The ClickOnceDemo_1.0.0.0 folder is the one that contains the .exe file and the corresponding manifest files. Since we mentioned that the prerequisites (specified through the Publish properties dialog box in the earlier section) for this application is .NET Framework 2.0, Visual Studio automatically created a folder named dotnetfx that contained the executable for installing the .NET Framework 2.0. Now that we have had a look at the files created by the wizard, let us turn our focus to the publish.htm that provides a means for launching the application.

As you can see from the above screenshot, this html page enables you to install the ClickOnceDemo application through a hyperlink. Click the Install ClickOnceDemo hyperlink to install the application. You will be presented with the following dialog box, wherein you can just hit Install to continue the installation.

Once the application is installed, it will automatically execute the application and bring up the form. Click on the command and you will see an output that is somewhat similar to the following.

As you can see, now the path displayed the message box is different than the previously generated message box. This is because of the fact that the application is now downloaded and locally cached in the folder shown in the above message box. If you navigate to that folder from windows explorer, you will see folders as listed in the following screenshot. These folders contain files such as manifests, and the actual executable itself and so on.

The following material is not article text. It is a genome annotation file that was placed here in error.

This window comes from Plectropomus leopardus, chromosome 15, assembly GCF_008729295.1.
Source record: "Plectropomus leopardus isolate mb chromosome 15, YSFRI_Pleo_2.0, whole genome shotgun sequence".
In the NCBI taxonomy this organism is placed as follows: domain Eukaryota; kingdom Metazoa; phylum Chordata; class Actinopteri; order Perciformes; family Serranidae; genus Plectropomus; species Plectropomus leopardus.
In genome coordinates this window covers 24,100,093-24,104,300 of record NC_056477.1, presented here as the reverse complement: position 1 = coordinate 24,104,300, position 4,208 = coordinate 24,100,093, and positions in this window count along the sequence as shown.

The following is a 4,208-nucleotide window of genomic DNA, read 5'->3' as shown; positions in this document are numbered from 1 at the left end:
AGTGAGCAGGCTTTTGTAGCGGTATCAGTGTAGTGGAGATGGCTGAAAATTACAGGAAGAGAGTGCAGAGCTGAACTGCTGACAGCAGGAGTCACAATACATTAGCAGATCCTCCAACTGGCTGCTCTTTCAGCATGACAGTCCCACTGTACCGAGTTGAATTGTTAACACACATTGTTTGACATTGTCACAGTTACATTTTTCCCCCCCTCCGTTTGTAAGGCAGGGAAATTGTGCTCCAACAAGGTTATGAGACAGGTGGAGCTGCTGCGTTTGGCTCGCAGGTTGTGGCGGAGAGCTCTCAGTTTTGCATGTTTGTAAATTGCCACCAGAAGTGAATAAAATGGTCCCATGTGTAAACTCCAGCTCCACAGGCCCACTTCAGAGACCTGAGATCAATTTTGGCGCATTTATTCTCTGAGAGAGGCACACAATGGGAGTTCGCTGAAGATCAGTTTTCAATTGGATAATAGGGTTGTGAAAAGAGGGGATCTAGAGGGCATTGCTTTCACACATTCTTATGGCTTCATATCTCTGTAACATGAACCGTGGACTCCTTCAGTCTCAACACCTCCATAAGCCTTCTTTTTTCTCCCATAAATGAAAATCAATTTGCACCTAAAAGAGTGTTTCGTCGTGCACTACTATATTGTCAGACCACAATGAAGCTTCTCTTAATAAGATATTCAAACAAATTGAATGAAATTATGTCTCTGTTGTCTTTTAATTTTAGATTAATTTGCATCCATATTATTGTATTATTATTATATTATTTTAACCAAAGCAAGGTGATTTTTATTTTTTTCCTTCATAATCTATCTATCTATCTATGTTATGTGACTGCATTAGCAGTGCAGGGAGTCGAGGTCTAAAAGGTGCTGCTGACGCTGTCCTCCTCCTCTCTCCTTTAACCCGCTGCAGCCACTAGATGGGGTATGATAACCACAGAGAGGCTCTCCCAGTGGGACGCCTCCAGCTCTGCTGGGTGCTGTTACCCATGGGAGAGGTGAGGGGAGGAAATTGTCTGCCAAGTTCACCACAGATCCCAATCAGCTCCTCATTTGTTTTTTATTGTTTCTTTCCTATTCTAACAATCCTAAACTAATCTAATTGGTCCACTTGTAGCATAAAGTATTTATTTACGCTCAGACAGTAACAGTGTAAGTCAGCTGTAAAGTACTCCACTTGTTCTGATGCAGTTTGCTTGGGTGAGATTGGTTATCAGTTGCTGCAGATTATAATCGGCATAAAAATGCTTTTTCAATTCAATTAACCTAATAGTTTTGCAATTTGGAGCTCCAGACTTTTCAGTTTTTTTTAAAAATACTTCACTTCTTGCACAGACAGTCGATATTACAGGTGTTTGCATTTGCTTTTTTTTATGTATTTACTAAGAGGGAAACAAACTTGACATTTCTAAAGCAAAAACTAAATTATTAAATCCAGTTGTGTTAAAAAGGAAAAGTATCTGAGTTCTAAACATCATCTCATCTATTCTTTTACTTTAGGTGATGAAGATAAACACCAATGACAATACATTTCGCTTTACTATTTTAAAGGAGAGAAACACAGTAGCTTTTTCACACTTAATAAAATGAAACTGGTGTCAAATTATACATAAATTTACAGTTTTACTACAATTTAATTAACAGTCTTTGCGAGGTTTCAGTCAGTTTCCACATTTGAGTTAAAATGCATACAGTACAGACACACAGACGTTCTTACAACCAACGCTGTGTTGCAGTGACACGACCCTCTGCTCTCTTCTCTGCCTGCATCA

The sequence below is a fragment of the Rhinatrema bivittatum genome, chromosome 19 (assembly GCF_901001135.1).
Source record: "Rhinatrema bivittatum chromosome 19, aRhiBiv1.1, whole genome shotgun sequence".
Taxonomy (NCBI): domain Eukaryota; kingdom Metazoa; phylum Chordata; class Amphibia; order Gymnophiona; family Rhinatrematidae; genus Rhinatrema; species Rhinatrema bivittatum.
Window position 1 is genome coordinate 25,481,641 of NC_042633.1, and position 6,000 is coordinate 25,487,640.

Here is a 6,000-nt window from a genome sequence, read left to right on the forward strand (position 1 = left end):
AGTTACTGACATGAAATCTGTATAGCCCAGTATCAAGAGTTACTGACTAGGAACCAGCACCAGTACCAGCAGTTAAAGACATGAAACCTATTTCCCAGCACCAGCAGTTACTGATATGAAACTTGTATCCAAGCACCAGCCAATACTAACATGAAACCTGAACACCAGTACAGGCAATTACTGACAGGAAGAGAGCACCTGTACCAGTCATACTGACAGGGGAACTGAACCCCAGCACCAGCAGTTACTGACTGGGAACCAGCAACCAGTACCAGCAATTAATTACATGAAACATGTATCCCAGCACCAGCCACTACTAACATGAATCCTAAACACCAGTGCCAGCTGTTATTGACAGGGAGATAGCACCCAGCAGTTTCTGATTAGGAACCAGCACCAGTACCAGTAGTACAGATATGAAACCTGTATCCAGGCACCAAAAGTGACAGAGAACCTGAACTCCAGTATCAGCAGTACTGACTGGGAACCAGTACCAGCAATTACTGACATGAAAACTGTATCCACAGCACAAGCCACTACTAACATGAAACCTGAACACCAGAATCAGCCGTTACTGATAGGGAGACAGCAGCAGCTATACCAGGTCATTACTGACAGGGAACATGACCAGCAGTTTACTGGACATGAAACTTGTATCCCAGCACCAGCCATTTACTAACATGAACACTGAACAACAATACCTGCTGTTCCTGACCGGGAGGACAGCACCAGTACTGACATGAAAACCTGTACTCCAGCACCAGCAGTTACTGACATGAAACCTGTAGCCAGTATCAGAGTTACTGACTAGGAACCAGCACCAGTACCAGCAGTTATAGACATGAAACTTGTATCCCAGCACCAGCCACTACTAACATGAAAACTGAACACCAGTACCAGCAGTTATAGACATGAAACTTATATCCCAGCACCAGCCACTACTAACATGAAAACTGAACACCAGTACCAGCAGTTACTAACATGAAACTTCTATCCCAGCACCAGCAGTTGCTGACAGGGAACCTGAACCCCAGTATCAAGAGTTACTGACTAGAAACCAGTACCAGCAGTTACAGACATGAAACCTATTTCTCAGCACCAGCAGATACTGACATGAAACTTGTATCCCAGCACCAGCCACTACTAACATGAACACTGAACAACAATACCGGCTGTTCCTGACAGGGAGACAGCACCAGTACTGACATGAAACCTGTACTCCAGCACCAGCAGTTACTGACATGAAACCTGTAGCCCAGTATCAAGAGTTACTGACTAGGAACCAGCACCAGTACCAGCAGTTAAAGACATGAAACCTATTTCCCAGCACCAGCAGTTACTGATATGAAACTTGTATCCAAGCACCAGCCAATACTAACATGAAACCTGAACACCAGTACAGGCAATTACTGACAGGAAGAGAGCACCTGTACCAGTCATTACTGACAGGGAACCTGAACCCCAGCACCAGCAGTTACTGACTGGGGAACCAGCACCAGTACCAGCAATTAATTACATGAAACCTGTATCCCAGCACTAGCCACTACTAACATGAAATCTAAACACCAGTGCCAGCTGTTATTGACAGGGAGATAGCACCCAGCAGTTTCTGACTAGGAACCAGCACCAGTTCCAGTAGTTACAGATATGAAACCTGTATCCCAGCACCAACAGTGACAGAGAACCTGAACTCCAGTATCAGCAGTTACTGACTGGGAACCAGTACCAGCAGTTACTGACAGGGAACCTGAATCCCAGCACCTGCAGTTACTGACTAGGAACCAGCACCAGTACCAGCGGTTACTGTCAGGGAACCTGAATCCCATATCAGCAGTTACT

You will also notice the following changes as a result of the installation.

  • An icon is added to the Start menu
  • An entry is added in Control Panel -> Add/Remove Programs.

From this point onwards, you can launch the application through the shortcut in the Start -> Programs menu. From Add/Remove Programs, you can either completely uninstall the application or revert to the previous version, if there was one.


The features of ClickOnce we have seen in this article are only the tip of the iceberg and it offers many more benefits. However, the key motivation for using ClickOnce is the ease of deployment, installation, and versioning for your Windows Forms applications.

C++/Unicode: Notes on Strings in C and C++ Programs (Unicode)

Notes on Strings in C and C++ Programs

Be aware that there are considerations when you prepare an application for an international market. Windows NT and Windows 2000 support the Unicode character set, which uses two bytes to represent a character. Windows 98 and Windows 95 use either the one-byte ANSI character set for many Western languages or the double byte character set (DBCS), also known as the multi-byte character set (MBCS), for languages that require multiple bytes to represent a single character.